No major sports event was yanked off the air without notice this year, so there won't be a Heidi Heidi Award named in honor of the little Alpine brat whose movie bumped a thrilling AFL game off the air in 1968. But Heidi has a whole mess of other awards for the best and worst in sports TV. Oh, does she ever.
THE FIRST HEIDI SPACE CADET MEDAL—To Mary Anne Loughlin, co-host of the Goodwill Games (TBS). During a bizarre interview with two Soviet cosmonauts, who were aboard an orbiting space station, Loughlin asked if the two had been able to watch the opening ceremonies of the Games. Her next question: Which sports did they play in the space station?
BEST LIVE TELECAST—Game 4 of the World Series (NBC), in which the Mets got even with the Red Sox. Finest moments: director Harry Coyle's shots of Dwight Evans dropping Lenny Dykstra's homer over the bullpen gate in rightfield; a fan retrieving a homer from under a van on Lansdowne Street; Gary Carter at bat, his eyes as big as saucers as he waited for a fat pitch. TV doesn't get any better than this.
THE DEWEY BEATS TRUMAN AWARD—To the increasingly tiresome Jimmy the Greek (CBS). Last January he said that the Patriots had "zero chance" against the Dolphins and that the Rams would upset the Bears. In September he picked St. Louis to go to the Super Bowl.
TITANIC TROPHY FOR DISASTER AT SEA—to college football producer Ric LaCivita (CBS), while taking a break for local commercial time, LaCivita missed Notre Dame's winning field goal in the USC game. And while directing cameras to get sideline reaction, he missed a touchdown and a two-point conversion in the '86 Cotton Bowl.
MOST MEMORABLE SHOTS—1) Evans leaning on his elbow at the fence in dejection and frustration after failing to rob Dykstra of his homer; 2) Rick Mears, at the Indy 500, embracing his mother and handing his watch to his girlfriend before climbing into his car like a high-tech Sir Galahad (ABC); 3) Jack Nicklaus, once again a winner, hugging his son (and caddie), Jackie, on the 18th green at Augusta (CBS).
WORST REGULAR SHOW—NBC's schizophrenic NFL '86. Does the show want to be an information center, a sitcom or simply a farce? It now has a peanut gallery that applauds and laughs on cue, a la the Howdy Doody show. And Bob Costas can't decide whether he's Ted Koppel or Bob Barker. Back to the drawing board, guys.
BEST COVERAGE OF A SINGLE EVENT—1) The Daytona 500 (Bob Fishman, CBS, director). The in-car shots and sounds of Richard Petty's crash—sparks flying, metal grinding—were like a punch in the gut. 2) The Kentucky Derby (ABC). Producer Curt Gowdy Jr. decided to stick an isolated camera on 17-1 shot Ferdinand. Guess which horse came from dead last to win?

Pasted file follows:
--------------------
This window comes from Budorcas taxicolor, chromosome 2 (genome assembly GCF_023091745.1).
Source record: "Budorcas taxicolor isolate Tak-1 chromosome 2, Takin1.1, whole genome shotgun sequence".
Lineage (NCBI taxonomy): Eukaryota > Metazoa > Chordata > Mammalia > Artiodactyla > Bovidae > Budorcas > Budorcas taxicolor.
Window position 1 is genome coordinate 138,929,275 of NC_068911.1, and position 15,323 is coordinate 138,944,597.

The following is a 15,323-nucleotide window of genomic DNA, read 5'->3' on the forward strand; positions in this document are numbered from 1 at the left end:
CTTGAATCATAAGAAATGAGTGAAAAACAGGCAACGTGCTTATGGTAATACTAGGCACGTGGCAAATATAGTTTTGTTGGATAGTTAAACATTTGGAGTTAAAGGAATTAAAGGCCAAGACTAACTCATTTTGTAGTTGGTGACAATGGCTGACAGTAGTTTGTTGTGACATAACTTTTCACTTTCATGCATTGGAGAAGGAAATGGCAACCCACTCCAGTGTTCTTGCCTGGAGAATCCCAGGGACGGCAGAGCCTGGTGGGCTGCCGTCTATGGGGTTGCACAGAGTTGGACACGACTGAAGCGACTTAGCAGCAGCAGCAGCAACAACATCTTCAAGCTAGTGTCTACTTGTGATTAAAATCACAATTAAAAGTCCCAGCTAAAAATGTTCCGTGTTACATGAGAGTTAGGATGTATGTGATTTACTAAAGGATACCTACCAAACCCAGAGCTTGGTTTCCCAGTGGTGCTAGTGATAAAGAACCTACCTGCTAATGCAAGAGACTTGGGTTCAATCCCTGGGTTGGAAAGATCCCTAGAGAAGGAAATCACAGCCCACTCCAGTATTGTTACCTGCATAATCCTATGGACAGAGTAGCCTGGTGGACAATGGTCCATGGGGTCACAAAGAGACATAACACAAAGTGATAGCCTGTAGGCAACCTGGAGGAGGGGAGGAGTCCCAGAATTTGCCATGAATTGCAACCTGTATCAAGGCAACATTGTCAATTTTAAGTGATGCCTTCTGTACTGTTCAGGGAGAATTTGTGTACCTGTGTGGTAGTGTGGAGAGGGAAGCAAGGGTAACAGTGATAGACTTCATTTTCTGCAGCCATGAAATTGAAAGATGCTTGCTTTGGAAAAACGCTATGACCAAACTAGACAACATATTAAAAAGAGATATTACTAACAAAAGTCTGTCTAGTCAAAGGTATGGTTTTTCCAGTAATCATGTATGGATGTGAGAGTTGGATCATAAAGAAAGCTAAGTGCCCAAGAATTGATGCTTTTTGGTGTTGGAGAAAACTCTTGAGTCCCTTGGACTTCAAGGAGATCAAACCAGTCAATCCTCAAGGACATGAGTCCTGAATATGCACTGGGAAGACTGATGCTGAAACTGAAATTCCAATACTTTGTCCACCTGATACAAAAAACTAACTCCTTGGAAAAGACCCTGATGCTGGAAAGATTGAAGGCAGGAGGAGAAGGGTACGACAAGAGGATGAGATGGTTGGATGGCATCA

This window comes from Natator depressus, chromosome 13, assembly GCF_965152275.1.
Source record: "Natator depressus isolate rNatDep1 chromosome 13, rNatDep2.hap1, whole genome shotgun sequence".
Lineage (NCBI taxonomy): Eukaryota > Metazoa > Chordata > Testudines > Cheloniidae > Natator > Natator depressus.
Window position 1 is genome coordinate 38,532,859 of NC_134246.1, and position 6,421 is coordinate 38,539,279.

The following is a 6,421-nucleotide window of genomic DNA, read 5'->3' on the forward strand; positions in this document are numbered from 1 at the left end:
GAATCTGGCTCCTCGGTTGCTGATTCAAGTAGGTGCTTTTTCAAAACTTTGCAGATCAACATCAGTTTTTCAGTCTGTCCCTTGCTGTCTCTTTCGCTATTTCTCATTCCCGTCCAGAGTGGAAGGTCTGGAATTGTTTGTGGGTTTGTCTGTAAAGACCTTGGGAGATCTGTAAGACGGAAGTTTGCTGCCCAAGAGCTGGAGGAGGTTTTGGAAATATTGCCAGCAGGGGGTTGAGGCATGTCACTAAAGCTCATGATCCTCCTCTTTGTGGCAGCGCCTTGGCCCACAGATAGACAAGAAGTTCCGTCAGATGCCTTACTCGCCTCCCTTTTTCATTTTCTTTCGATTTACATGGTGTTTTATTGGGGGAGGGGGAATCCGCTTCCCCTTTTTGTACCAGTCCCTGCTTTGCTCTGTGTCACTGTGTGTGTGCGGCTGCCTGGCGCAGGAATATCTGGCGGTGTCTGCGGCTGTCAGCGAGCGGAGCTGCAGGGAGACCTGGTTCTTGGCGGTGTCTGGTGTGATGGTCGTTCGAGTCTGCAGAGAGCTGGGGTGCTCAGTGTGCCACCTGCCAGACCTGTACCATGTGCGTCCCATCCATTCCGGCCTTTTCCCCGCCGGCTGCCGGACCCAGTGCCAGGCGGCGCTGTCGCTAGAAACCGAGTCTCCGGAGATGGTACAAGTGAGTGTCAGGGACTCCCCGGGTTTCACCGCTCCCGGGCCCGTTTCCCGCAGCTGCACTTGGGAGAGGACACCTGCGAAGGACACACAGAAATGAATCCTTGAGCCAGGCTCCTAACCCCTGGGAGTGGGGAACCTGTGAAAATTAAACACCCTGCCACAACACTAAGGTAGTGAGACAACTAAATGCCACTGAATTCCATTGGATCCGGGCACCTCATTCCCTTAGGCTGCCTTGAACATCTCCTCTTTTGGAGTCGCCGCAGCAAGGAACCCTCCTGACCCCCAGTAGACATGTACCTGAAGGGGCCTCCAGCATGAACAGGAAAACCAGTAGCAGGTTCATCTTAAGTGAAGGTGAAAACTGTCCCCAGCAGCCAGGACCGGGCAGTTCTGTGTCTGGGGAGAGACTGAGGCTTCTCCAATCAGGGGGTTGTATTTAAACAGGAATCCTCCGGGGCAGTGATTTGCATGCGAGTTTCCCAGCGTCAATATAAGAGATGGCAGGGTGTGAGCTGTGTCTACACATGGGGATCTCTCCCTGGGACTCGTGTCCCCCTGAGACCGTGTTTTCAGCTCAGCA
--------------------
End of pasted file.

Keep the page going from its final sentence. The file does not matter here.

THE ROYAL FLUSH TROPHY—To NBC executive producer Mike Weis-man, whose silent minute on the Super Bowl pregame show was designed to give viewers a chance to hit the bathroom or the fridge. Or was it? More people, it seemed, lingered to marvel at the blank screen.
BEST ANNOUNCER—For play-byplay, Al Michaels (ABC). For commentary, these three: 1) Tim McCarver (ABC), 2) Tim McCarver (ABC), 3) Tim McCarver (ABC).
THE SECOND ANNUAL HEIDI BIRTHDAY SUIT STATUETTE—To WCVB-Channel 5, Boston. During the Red Sox' division-clinching locker room bash, WCVB's live cameras showed pitcher Rob Woodward head-on nude for upwards of two minutes. The cameraman's excuse was that his eyepiece had fogged up. NudeCenter 5, anyone?
WORST LIVE TELECAST—Wide World of Sports' $1 million "Super Run" for mediocre runners (ABC). A pretentious, hokey event made worse by constant shots of a race sponsor's trucks in the background and by Bob Beattie's hyperventilating. One of the featured runners was a woman seven months pregnant. "I don't know what that goes to show," Beattie squealed as the cameras focused on her, "but she's right out there charging!"
BEST SHORT PIECE—1) Feature producer Rick Bernstein's prefight profile of Michael Spinks's revolutionary training methods, which helped him to upset Larry Holmes for the heavyweight title (HBO). 2) Charlie Jones's tender perspective piece, "I'm Holding a Miracle," which suggested that the World Cup soccer championship was irrelevant compared with the life of a baby who survived the Mexico City earthquake (NBC). 3) Nicklaus's and Tom Watson's sweet, brotherly retrospective on their '77 British Open matchup at Turnberry (Producer Terry Jastrow, ABC). Sportsmanship is alive and well.
THE HEIDI COMMERCIALGATE CITATION—To ABC, which decided to take a local commercial break as Bob Tway was approaching the sand trap on the final hole in the PGA Championship. The ABC feed resumed the very instant Tway struck his sensational winning shot from the bunker, but viewers in several parts of the country missed it, because local stations crammed in their own promo "bumpers" before rejoining the network.